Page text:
• I don’t like to take risks because my parents always struggled with money.

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The News

Being a news addict is big these days.

Perhaps you see the news as an important part of your day. Maybe having your finger on the informational pulse of the world is vital, possibly even for your job.

Or you could be like the rest of us, where we have the belief that we ‘need’ to know… but we are often unsure as to why.

Many years ago, I listened to an interview with someone I had a lot of respect for. And they publicly admitted to not partaking in the news.

The concept blew me away as I had always found myself trying desperately to keep up on things because I didn’t want to be uninformed. Even though I found it exhausting.

But in that moment, I felt like I was given permission.

And if the concept intrigues you, I would like to officially invite you to join me.

Just say no and stop watching the news.

While I know I just lost a bunch of you, let me chat with the rest.

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Are we having fun yet?

That used to be a line my friends and I would regularly throw out when we were having questionable experiences. As in experiences that weren’t often that much fun.

Kind of like these last few months.

I had a co-worker from a job many years ago who I adored. (hi Bruce) It was a job we both enjoyed, but it wasn’t without it’s stressful times. We once made a pact to have at least one belly laugh each day. I have often thought of those days, and I know we didn’t always meet our goal. But when you have that as an intention, I do believe it changes your mindset. There is a part of your brain that is always scanning for something that could potentially be funny. And I think it’s a good thing.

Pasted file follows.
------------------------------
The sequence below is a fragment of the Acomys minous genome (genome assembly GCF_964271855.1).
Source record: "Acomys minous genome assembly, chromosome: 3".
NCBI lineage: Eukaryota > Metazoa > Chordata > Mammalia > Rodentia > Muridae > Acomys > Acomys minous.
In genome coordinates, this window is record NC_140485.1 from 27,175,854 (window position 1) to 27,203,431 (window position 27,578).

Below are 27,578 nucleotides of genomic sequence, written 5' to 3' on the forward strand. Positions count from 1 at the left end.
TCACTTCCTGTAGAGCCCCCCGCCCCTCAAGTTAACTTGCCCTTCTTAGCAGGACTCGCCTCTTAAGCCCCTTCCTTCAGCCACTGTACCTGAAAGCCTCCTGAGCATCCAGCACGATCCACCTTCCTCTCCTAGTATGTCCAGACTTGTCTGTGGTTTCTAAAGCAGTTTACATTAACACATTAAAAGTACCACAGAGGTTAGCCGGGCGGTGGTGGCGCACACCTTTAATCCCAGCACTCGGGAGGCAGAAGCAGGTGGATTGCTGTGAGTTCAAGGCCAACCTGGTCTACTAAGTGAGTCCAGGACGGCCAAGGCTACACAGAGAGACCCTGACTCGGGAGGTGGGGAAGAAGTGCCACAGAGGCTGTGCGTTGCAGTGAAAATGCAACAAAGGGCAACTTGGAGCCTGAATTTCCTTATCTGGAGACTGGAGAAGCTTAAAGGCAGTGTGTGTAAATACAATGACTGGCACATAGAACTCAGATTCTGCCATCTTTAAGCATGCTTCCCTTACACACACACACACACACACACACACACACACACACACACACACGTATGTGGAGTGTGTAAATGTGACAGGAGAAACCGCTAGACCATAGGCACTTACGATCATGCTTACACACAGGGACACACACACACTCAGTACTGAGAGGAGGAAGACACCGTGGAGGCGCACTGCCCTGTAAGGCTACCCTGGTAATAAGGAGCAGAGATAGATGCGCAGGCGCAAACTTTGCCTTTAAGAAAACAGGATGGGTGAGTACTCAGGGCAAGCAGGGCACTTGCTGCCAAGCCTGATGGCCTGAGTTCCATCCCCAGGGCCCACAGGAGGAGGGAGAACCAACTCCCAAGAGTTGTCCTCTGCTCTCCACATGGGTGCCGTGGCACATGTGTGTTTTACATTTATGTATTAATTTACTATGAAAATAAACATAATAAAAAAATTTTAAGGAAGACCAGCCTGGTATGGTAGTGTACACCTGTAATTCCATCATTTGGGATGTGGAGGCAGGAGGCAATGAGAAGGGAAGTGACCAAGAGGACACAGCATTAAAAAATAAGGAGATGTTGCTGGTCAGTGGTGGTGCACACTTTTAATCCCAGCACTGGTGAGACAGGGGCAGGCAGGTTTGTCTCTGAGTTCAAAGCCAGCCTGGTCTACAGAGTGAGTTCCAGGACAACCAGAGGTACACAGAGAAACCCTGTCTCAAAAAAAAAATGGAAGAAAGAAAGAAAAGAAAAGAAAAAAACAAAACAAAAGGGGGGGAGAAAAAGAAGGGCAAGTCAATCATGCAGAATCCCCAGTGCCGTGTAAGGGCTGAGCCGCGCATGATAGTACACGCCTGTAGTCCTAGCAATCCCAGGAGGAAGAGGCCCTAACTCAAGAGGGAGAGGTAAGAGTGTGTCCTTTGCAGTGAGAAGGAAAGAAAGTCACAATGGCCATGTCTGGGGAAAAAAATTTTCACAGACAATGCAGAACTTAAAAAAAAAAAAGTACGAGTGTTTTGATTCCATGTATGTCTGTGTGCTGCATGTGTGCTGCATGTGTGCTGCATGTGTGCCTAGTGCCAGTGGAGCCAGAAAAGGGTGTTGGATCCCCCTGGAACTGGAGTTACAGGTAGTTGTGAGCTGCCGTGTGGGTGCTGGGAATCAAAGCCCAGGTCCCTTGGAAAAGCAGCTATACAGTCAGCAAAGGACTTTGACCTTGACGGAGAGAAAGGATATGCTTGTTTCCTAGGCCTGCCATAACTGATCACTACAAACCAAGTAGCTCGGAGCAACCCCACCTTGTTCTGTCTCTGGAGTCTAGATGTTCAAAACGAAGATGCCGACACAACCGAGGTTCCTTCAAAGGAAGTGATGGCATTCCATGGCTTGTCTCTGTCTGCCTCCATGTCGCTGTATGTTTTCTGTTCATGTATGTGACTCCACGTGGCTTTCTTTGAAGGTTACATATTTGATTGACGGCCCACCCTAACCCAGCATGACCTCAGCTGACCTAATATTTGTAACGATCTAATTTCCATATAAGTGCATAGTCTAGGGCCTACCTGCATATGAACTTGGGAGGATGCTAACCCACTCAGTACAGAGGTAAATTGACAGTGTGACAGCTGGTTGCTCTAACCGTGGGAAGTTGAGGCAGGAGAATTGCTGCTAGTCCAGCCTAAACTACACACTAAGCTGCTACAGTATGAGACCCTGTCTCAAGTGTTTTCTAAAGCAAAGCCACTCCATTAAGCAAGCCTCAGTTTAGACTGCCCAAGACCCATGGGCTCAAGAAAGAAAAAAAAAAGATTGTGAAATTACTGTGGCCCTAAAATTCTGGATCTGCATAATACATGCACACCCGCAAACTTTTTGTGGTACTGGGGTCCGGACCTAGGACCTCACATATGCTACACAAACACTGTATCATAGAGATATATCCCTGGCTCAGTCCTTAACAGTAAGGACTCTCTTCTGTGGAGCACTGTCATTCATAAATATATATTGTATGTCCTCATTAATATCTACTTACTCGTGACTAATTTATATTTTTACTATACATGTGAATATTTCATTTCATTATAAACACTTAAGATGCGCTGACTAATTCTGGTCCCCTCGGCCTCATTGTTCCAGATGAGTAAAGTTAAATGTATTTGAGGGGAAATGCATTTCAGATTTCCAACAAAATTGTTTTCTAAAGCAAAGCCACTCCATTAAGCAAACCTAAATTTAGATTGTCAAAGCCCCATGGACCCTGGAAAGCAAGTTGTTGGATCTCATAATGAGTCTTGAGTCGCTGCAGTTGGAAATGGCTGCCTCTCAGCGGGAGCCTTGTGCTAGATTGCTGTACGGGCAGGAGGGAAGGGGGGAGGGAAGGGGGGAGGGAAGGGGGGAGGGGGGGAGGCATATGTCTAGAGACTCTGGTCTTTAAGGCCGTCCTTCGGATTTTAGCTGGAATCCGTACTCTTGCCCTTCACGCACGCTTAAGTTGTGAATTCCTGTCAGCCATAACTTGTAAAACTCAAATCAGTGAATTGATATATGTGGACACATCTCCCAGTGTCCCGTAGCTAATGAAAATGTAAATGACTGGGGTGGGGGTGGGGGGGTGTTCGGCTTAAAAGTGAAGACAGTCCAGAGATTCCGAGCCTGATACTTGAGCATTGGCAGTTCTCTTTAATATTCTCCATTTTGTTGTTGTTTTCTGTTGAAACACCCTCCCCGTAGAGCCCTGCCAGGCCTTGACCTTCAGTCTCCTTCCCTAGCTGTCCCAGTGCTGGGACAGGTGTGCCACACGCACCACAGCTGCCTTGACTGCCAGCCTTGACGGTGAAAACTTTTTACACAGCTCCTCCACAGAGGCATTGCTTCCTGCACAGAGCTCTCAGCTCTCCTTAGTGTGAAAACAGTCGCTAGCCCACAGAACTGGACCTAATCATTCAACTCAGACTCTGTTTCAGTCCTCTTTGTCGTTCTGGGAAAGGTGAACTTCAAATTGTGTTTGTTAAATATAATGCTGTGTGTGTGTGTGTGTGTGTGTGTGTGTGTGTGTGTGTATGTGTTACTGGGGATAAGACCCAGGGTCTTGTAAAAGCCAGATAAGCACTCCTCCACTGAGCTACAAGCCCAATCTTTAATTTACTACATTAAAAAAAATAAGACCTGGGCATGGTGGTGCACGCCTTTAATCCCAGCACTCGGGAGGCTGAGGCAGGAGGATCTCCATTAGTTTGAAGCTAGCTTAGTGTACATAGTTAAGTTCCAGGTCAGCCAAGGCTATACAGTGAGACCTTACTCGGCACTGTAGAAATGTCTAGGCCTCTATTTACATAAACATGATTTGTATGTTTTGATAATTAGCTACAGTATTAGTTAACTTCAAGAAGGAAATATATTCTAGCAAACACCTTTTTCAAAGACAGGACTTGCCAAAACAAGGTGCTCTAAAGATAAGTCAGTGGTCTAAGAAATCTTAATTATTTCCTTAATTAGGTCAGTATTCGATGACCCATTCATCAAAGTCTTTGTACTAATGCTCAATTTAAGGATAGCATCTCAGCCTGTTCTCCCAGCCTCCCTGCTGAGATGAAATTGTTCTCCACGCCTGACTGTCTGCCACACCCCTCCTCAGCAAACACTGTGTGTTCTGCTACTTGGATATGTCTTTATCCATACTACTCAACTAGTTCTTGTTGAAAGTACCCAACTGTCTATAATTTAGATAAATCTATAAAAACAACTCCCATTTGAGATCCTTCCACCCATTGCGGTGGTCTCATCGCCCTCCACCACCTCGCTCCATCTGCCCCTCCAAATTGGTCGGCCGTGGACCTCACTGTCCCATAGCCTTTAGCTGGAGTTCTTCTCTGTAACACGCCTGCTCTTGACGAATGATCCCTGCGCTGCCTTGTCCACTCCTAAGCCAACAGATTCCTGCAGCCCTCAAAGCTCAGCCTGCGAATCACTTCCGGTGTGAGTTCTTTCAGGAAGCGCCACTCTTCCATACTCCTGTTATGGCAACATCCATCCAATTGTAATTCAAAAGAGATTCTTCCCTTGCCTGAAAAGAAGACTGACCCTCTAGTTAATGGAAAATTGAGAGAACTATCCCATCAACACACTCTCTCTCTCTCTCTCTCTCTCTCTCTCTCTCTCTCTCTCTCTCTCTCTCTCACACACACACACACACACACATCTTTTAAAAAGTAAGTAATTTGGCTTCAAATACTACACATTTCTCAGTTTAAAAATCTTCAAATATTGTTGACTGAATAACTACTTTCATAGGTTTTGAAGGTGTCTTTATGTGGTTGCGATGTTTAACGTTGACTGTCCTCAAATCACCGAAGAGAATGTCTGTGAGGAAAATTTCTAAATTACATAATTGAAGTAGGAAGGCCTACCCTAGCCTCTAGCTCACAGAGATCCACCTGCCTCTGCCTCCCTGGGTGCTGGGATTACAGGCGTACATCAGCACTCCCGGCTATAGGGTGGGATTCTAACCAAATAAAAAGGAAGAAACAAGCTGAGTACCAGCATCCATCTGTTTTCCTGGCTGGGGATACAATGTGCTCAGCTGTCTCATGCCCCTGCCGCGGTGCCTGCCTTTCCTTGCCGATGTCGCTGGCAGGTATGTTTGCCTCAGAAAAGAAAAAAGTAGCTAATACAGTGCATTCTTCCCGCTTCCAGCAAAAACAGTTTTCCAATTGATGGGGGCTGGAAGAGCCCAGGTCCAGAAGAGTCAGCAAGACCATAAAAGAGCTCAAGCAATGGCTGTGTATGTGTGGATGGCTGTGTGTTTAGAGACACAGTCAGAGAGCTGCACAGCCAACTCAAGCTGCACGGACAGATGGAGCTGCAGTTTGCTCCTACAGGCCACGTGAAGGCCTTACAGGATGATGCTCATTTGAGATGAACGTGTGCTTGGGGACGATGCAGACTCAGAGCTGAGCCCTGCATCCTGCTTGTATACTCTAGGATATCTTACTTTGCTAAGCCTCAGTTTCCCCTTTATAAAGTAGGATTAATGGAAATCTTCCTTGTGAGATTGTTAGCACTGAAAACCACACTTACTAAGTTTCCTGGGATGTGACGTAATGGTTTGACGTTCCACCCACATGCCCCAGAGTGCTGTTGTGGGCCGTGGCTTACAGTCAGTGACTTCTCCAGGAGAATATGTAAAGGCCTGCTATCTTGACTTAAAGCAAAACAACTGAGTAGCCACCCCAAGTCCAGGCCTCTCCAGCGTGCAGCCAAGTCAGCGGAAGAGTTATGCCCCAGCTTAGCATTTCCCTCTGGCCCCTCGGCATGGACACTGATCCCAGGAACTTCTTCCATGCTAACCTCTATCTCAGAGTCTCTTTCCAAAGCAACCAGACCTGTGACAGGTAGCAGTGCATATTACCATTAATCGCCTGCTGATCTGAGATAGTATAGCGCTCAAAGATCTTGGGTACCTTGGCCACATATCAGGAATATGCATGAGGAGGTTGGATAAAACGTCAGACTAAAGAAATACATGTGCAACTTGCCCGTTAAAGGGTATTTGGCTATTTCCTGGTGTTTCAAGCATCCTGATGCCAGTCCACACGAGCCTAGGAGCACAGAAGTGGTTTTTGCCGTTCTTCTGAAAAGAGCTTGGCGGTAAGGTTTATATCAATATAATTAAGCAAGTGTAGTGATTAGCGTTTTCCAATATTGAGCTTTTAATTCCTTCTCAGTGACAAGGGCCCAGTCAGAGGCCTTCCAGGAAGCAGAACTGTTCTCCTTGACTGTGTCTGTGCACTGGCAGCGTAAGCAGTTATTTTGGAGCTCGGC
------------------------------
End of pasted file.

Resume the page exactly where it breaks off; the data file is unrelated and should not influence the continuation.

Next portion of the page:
We also used to create moments of potential hilarity. We would buy the trash papers (the ones by the check out at the supermarket?) to scan for anything funny. And trust me – there were usually many, even if it was point-and-laugh humor.

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Ever had a time when you procrastinated and were happy you did?

Yeah, me neither.

Procrastination is intentionally delaying a task we know we must do. And we do it, even when the delay comes with a cost. So why?

I once thought it was because I lacked discipline. Or maybe because I lacked inspiration. I’m not a slacker…or am I?

What I know for sure is it’s not a character flaw. It is not impossible to overcome. And everyone deals with it.

We don’t procrastinate to avoid work; we do it to avoid our feelings.

When we come up against a task that requires effort or one that we don’t think we are going to enjoy, the brain irrupts in all the fear-based bs thoughts to distract us. (sadly it is programmed to do this and we all experience it!)

Thoughts of doubt, lack of competence, inadequacy, fear of failure….